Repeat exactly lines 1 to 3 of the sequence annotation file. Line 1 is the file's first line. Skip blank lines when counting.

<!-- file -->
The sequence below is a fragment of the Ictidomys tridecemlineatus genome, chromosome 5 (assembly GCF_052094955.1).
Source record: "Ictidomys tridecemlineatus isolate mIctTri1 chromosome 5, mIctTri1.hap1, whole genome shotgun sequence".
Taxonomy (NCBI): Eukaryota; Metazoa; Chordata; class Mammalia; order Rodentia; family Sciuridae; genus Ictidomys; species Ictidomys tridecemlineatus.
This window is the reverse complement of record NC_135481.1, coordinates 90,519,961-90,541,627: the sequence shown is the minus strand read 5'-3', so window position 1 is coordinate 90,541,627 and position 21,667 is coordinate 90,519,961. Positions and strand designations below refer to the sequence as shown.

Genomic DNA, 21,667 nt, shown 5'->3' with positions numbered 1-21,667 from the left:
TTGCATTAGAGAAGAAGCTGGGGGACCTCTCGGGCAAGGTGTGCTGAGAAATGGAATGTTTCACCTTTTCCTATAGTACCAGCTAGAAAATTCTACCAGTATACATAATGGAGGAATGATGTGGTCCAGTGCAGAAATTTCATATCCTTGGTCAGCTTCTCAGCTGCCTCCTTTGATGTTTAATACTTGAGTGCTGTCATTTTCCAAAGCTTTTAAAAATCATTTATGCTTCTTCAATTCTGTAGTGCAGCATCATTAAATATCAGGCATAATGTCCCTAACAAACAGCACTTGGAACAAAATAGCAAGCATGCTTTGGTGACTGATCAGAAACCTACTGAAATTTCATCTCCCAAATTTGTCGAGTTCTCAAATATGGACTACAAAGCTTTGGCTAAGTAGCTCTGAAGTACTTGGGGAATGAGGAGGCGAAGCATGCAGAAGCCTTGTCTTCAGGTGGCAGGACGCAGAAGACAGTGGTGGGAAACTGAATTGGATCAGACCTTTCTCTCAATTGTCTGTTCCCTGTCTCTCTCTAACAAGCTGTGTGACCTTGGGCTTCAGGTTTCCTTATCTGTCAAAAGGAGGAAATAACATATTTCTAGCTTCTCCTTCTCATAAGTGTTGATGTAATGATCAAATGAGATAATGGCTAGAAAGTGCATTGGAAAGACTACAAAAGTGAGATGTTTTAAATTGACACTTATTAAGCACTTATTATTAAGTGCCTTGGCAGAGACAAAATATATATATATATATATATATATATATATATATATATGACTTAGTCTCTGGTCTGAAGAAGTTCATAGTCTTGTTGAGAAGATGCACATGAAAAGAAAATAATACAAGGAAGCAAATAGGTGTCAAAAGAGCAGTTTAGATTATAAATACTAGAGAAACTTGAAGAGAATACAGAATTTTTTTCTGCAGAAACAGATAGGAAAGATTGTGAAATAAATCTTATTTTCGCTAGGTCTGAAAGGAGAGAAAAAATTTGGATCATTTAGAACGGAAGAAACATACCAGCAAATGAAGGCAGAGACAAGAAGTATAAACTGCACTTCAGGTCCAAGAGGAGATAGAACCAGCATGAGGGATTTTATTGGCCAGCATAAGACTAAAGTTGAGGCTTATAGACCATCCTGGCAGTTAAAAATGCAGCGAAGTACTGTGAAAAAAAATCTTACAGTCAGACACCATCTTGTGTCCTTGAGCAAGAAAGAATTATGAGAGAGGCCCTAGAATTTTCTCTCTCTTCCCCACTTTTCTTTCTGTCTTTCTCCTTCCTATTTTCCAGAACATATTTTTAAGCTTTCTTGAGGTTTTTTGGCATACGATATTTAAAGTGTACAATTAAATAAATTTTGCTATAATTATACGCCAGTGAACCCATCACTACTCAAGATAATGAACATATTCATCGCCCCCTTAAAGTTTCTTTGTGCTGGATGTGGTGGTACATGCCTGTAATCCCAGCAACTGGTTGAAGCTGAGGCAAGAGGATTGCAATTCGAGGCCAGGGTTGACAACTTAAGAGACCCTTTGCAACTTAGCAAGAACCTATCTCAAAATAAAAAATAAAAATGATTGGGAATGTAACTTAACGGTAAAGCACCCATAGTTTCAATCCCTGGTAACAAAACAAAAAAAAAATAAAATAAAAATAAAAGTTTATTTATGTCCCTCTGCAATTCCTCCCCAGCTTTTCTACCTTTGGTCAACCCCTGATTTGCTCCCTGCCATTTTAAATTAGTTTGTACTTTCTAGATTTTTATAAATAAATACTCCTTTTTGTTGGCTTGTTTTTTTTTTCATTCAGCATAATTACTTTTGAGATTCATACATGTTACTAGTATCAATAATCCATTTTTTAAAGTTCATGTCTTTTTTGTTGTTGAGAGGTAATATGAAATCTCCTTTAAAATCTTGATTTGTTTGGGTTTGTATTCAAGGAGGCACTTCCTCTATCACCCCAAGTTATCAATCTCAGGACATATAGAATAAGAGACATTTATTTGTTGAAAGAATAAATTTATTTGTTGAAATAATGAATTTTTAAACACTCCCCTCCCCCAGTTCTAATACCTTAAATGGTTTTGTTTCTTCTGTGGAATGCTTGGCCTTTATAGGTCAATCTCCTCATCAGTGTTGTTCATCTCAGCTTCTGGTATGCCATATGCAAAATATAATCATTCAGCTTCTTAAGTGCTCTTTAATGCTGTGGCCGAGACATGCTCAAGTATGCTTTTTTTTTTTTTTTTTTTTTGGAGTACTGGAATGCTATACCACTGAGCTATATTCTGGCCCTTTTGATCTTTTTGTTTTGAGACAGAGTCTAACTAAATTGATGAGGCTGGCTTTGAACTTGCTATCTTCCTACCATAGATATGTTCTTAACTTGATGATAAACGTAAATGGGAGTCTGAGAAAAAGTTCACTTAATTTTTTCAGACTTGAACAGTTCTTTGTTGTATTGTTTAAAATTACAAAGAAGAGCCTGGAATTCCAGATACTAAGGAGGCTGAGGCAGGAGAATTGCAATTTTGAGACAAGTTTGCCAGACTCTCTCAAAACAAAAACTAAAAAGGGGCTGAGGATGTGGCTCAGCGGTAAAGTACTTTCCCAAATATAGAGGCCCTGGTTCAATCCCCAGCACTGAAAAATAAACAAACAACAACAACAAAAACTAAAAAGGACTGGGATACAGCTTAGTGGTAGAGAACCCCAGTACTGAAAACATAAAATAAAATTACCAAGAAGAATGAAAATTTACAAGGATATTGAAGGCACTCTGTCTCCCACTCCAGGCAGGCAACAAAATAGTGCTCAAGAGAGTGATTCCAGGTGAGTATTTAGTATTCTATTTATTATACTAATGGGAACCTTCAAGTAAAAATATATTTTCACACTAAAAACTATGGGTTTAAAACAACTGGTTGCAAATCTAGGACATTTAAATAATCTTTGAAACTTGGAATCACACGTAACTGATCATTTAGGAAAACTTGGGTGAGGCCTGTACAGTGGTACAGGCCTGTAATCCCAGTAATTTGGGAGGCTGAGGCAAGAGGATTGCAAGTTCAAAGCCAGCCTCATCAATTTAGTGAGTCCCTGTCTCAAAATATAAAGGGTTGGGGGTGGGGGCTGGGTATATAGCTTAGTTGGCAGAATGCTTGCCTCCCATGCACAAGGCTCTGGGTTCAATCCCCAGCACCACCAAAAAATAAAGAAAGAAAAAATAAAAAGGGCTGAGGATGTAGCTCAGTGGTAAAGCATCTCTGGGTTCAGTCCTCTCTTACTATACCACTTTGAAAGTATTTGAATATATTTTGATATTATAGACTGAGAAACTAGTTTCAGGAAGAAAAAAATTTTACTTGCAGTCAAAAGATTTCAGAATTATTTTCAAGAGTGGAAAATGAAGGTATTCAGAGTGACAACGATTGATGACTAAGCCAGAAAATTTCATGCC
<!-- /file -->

The sequence below is a fragment of the Ictidomys tridecemlineatus genome, chromosome 5 (assembly GCF_052094955.1).
Source record: "Ictidomys tridecemlineatus isolate mIctTri1 chromosome 5, mIctTri1.hap1, whole genome shotgun sequence".
Taxonomy (NCBI): Eukaryota; Metazoa; Chordata; class Mammalia; order Rodentia; family Sciuridae; genus Ictidomys; species Ictidomys tridecemlineatus.